WINDHAM – When the state Department of Public Service backed the Town of Windham’s fight against wind power a few months ago, town officials said they were “hopeful.”
They’re now using a different word: “Discouraged.”
However, in the wake of the state Public Service Board granting approval for erection of wind-testing towers in Windham, Selectboard Chairwoman Mary Boyer also said the permitting process has been a valuable experience.
“Although we were hoping that the PSB would support our right to determine our own land use as the governor has suggested, that is not to be at this time,” Boyer said in a statement sent to the Reformer.
“In the process, we have learned a lot, we have not been divided as a community, we had excellent legal advice and we even had the full support of the Public Service Department,” Boyer stated. “We had people from around the state reaching out to us and offering encouragement.”
She added: “Not at all bad for one of the tiniest towns in Vermont.”
Atlantic Wind LLC in June first disclosed its intention to build two meteorological-testing (MET) towers in Windham and another in Grafton.
Depending on the weather data those towers produce, they could be the precursor for construction of Windham County’s first commercial-scale turbines. Such a project would be subject to its own permitting process.
But Windham had fought hard against Atlantic Wind’s initial proposal,
arguing that its town plan banned industrial windmills and should apply to MET towers as well.
Atlantic Wind, a subsidiary of wind-power developer Iberdrola Renewables, argued that town plans cannot trump the state’s permitting decisions.
In October, the state Public Service Department sided with Windham and urged rejection of Atlantic Wind’s application.
But the state Public Service Board – a separate, independent entity – had the ultimate say. And in a Dec. 20 decision, the board granted Atlantic Wind a certificate of public good to build the test towers.
The structures will be built on land owned by Meadowsend Timberlands Limited, a New Hampshire company owned by the French family.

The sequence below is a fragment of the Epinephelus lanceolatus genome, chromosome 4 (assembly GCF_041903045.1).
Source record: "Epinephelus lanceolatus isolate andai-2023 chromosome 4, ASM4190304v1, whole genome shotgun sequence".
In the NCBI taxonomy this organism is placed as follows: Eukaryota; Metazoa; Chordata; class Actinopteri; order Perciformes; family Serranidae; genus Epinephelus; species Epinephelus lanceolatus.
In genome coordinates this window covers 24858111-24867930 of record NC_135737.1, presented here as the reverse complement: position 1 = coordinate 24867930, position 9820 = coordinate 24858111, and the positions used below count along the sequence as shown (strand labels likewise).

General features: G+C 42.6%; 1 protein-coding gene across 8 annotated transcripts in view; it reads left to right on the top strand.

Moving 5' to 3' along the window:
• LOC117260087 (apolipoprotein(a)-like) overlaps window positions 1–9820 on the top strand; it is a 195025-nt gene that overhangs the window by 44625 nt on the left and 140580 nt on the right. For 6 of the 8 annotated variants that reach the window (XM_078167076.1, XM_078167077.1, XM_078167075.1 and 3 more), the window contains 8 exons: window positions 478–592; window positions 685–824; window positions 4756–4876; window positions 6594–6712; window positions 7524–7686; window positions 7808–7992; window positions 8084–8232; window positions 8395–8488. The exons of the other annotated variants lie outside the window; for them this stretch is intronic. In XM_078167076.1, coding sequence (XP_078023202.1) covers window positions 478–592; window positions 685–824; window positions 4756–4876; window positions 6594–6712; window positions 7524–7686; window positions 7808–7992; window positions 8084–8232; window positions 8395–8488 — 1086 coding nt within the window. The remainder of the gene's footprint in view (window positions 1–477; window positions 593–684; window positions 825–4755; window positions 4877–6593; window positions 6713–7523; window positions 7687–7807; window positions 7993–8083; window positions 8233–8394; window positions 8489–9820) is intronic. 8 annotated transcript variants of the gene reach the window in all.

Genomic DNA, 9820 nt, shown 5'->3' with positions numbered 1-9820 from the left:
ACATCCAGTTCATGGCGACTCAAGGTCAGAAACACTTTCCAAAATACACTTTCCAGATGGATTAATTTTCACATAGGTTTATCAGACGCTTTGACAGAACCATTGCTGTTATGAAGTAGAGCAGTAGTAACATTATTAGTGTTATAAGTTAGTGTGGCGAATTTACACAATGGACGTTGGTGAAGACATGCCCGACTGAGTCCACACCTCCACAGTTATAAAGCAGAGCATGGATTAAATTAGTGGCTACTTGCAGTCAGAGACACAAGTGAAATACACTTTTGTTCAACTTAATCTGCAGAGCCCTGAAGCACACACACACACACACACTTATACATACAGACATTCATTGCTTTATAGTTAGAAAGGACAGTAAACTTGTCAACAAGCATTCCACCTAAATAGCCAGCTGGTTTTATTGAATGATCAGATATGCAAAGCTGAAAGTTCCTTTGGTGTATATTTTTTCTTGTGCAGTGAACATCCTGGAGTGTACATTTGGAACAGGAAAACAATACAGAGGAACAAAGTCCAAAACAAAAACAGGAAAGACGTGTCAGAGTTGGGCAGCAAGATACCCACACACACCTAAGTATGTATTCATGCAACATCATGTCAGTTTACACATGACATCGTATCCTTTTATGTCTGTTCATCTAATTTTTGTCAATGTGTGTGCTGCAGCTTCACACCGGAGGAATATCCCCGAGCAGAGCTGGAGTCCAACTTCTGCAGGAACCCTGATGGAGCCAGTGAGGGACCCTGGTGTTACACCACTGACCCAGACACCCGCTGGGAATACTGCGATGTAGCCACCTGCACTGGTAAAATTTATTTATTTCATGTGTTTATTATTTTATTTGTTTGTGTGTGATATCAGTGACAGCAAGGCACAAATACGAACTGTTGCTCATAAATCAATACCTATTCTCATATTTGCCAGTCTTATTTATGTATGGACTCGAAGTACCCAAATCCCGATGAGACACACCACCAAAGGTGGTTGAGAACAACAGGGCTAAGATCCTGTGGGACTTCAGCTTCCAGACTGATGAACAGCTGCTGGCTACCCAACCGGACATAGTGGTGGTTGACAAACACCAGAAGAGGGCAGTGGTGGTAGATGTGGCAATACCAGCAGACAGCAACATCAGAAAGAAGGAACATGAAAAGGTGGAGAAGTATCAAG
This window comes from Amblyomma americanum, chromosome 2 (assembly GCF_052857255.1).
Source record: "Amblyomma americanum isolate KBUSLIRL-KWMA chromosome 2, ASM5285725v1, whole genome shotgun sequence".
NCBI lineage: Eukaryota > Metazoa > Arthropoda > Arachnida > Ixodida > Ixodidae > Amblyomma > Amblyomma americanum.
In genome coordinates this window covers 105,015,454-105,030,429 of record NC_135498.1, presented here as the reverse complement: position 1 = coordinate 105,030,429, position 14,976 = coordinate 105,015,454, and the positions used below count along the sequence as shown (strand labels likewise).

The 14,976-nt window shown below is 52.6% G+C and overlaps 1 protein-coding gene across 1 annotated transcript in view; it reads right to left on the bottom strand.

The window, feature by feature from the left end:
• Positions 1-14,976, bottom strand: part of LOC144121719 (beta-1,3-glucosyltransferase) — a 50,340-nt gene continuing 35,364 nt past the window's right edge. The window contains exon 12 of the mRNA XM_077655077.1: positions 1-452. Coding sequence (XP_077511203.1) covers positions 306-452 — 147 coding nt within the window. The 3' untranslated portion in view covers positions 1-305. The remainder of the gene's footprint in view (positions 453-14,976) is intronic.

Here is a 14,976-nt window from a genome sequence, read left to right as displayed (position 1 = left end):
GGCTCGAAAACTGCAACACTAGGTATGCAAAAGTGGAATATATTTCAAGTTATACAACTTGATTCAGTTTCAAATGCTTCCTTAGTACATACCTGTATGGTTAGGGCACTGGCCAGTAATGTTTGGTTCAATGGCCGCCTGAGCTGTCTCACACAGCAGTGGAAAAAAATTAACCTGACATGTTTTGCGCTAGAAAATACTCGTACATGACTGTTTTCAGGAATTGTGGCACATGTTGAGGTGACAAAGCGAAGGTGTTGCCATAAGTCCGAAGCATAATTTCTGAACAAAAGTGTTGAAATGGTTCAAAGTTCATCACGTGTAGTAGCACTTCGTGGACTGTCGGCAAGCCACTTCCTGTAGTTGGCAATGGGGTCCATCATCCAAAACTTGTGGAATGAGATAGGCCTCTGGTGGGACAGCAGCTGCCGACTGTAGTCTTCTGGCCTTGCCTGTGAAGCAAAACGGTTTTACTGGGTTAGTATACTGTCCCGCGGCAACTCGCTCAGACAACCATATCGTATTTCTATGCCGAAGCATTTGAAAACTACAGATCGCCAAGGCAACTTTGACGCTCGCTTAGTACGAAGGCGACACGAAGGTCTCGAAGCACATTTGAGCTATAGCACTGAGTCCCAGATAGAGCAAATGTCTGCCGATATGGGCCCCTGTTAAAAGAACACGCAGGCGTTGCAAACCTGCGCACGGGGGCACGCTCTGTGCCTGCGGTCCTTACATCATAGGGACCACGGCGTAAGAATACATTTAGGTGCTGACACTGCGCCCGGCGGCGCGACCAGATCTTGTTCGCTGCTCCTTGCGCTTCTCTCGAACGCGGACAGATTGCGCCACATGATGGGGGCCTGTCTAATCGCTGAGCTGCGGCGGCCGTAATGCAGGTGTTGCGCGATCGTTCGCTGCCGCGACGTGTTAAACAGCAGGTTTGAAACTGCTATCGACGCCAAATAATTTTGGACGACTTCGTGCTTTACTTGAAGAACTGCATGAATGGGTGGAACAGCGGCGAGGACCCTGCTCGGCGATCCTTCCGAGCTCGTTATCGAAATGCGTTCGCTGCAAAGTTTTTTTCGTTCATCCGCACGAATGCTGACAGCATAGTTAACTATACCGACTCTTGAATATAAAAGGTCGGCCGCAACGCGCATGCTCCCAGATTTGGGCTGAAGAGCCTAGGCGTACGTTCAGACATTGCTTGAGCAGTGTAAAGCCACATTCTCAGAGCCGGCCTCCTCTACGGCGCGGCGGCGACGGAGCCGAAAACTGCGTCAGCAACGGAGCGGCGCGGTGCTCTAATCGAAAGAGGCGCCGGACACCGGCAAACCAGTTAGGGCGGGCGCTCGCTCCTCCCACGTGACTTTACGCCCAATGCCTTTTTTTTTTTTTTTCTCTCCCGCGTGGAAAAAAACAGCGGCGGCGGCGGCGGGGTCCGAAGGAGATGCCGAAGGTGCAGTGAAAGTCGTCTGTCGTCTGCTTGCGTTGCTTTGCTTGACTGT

“We appreciate the board’s willingness to see the value in measuring the wind,” Iberdrola spokesman Paul Copleman said in a prepared statement.
“We look forward to working with the French family in measuring the wind in order to assess whether a renewable wind project is a viable option,” Copleman said. “We also look forward to working with the towns of Windham and Grafton in a collaborative way to pursue a future that works for the communities and the region.”
Boyer said she has not yet had a chance to speak with other members of Windham’s Selectboard and members of the planning commission to determine what the town’s next steps might be.
Grafton town officials have not taken a formal position on the project, instead seeking more information on wind power and arranging a tour of a turbine site in Lempster, N.H.
But a group of residents calling themselves Friends of Grafton’s Heritage oppose the Atlantic Wind project and have sought to amend the town’s plan to prohibit industrial-scale wind.
Liisa Kissel, a leader of that group, said she was “very disappointed” with the Public Service Board’s decision.
“We thought there was a strong possibility that the board would not approve of Iberdrola’s application,” Kissel said.
She said the group would continue to push for town-plan amendments in an effort to “protect our town against this very inappropriate facility.”
Kissel also said she backs a statewide moratorium on wind power, an initiative that also has support from Windham town officials. Kissel noted that there has been discussion about a moratorium among some state lawmakers.
“We hope there is a renewed attempt to look seriously at the situation,” she said.
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